Self-Driving Taxi Runs Into Jaywalker

A Baidu self-driving taxi collided with a pedestrian still crossing the road when the traffic light turned green

Graham Hope

July 10, 2024

2 Min Read
Baidu's self-driving taxi in China transports a passenger

Who is to blame when an autonomous vehicle (AV) collides with a jaywalker?

That’s been a topic of debate on Chinese social media over the past couple of days following an incident in the central city of Wuhan, in Hubei province, over the weekend.

Baidu confirmed to local media that a self-driving taxi, which operates via its Apollo Go ride-hailing arm, had minor contact with a pedestrian who was still crossing the road when the traffic lights had already turned green.

Images on X show the aftermath of the collision, with the pedestrian sitting upright at an intersection, apparently unhurt, adjacent to the Apollo Go AV.

View post on X

The individual was taken to hospital for examination and was found to have no obvious external injuries, although it is understood that he was detained for observation.

Despite the lucky escape, the incident has again brought into sharp focus the debate over whether automated driving technology is scaling too quickly in China.

It’s a particularly timely discussion, given that a few days before the incident, Baidu, Auto X, SAIC and were announced at the World Artificial Intelligence Congress as the first recipients of permits for public driverless taxi operations in Shanghai, adding to the growing list of Chinese cities which accommodate unmanned cabs.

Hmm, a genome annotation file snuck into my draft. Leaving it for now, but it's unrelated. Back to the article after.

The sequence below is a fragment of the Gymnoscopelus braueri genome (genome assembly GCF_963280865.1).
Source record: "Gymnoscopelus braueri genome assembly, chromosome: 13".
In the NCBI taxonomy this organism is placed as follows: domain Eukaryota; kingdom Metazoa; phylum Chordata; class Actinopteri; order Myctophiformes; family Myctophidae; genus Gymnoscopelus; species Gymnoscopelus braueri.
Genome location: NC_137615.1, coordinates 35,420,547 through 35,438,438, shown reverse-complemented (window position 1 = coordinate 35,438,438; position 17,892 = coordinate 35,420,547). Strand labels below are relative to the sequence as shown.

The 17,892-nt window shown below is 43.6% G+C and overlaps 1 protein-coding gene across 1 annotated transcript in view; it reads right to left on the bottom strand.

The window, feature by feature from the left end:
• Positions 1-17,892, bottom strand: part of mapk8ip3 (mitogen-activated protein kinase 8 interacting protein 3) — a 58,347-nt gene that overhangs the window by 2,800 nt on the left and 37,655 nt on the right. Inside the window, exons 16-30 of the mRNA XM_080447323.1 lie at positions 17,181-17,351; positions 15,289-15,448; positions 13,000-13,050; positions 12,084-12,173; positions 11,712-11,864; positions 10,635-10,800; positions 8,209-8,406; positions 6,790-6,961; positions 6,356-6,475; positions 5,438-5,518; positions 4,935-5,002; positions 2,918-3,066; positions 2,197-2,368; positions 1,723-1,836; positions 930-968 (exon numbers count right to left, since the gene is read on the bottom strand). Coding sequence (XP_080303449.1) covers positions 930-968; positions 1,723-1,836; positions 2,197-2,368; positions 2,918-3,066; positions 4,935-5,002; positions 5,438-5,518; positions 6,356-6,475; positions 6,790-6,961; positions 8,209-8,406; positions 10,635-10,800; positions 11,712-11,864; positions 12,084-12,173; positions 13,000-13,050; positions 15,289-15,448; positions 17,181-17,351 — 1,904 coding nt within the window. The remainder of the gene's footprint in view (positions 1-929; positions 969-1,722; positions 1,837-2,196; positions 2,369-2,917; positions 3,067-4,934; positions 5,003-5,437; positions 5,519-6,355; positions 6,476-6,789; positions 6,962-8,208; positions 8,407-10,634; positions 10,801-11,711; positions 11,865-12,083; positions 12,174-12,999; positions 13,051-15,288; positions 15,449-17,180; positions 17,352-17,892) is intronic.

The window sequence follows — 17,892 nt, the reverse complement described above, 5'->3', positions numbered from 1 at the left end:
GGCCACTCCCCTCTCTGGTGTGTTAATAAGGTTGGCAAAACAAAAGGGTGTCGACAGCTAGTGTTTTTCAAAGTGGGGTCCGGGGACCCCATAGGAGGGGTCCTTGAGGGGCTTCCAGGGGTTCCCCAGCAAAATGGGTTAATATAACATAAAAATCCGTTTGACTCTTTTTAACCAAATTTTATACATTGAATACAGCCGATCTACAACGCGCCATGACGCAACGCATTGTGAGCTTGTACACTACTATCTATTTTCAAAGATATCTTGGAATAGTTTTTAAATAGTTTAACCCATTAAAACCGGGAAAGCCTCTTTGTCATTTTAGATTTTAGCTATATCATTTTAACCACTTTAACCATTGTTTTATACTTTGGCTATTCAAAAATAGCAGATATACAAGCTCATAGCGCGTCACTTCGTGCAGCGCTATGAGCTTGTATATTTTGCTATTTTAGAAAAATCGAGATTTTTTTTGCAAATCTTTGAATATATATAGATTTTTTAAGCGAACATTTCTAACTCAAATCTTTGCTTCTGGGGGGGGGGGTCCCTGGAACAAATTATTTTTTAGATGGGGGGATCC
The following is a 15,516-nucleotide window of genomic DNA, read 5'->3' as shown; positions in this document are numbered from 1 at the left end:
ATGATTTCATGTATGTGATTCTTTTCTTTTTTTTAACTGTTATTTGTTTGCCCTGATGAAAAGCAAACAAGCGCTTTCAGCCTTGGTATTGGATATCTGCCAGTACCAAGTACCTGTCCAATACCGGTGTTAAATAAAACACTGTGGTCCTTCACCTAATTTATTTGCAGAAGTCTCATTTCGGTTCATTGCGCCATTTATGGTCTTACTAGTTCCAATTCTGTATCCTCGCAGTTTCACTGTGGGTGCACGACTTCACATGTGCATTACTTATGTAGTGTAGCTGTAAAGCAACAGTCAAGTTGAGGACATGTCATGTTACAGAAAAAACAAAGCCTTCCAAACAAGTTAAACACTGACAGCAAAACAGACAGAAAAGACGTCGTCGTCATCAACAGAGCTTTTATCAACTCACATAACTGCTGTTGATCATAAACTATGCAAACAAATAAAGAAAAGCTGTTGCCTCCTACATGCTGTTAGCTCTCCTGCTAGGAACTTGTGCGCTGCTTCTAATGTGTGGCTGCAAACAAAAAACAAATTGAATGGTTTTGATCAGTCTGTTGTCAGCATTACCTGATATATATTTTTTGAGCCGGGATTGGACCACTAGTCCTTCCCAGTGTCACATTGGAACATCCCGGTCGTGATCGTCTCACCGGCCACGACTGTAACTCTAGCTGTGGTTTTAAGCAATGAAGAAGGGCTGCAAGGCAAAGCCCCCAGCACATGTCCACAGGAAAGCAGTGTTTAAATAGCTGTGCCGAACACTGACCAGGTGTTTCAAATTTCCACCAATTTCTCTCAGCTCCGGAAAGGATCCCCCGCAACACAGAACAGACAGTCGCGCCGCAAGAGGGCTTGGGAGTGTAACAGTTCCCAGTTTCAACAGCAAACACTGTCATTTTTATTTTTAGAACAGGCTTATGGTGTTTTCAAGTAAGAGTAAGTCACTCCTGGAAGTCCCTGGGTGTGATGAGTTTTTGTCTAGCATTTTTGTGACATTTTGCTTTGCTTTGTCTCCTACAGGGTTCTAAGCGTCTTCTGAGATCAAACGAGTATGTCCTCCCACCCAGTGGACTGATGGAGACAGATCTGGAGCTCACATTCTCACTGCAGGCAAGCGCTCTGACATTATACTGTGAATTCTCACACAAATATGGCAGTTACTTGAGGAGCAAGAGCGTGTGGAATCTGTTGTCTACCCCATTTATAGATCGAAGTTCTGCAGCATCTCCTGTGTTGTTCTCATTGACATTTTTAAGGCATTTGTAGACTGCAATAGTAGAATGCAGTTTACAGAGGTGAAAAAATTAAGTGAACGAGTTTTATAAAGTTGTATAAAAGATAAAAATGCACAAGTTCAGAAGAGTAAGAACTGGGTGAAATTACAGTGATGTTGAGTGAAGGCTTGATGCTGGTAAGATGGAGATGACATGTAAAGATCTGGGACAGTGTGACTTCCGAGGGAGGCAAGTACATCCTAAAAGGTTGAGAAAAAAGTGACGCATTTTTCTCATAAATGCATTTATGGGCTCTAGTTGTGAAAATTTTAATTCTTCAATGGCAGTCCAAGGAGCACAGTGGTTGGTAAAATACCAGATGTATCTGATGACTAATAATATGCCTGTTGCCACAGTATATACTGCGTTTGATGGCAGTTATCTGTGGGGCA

Related:Chinese AV Maker AutoX Surpasses 1,000 Robotaxis

To some, the Wuhan incident is proof that although the technology has made significant strides, there is still some way to go before it can cope with unexpected situations and scenarios, particularly when other road users do not comply with rules or regulations.

However, monitoring of Chinese social media by the Shanghai Daily outlet revealed that most users expressed support for Baidu in this instance, given that the pedestrian had broken traffic laws.

Although Baidu has added Shanghai to the list of cities it is now able to operate in without drivers – which also includes Shenzhen and Beijing – it is arguably Wuhan which is its key hub in China at present.

The company already deploys hundreds of self-driving taxis in the city – home to more than 11 million people – operating in an area covering 1,158 square miles, including Wuhan Tianhe International Airport.

In May it confirmed plans to expand even further – taking that tally to around 1,000 AVs later this year – with the arrival of its new RT6, which is claimed to cost around half the price of its predecessor to build, at $27,700.

This has sparked confident talk from Baidu that Apollo Go will reach profitability in 2025, the first autonomous ride-hailing service in the world to do so. 

Related:Toyota, Reveal New Self-Driving Taxi

About the Author(s)

Graham Hope

Graham Hope has worked in automotive journalism in the U.K. for 26 years, including spells as editor of leading consumer news website and weekly Auto Express and respected buying guide CarBuyer.

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